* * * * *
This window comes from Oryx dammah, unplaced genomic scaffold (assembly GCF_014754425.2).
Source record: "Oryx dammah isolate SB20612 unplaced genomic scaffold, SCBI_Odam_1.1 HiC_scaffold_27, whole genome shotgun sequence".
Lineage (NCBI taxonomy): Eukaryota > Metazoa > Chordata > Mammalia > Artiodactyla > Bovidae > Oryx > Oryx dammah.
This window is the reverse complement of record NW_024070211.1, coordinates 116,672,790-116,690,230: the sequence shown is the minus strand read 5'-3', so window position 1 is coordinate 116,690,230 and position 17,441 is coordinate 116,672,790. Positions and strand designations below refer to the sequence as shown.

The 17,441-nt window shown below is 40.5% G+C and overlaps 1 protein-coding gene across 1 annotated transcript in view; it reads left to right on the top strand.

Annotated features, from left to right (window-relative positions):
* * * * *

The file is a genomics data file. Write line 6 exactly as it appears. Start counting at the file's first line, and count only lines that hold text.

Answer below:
Annotated features, from left to right (window-relative positions):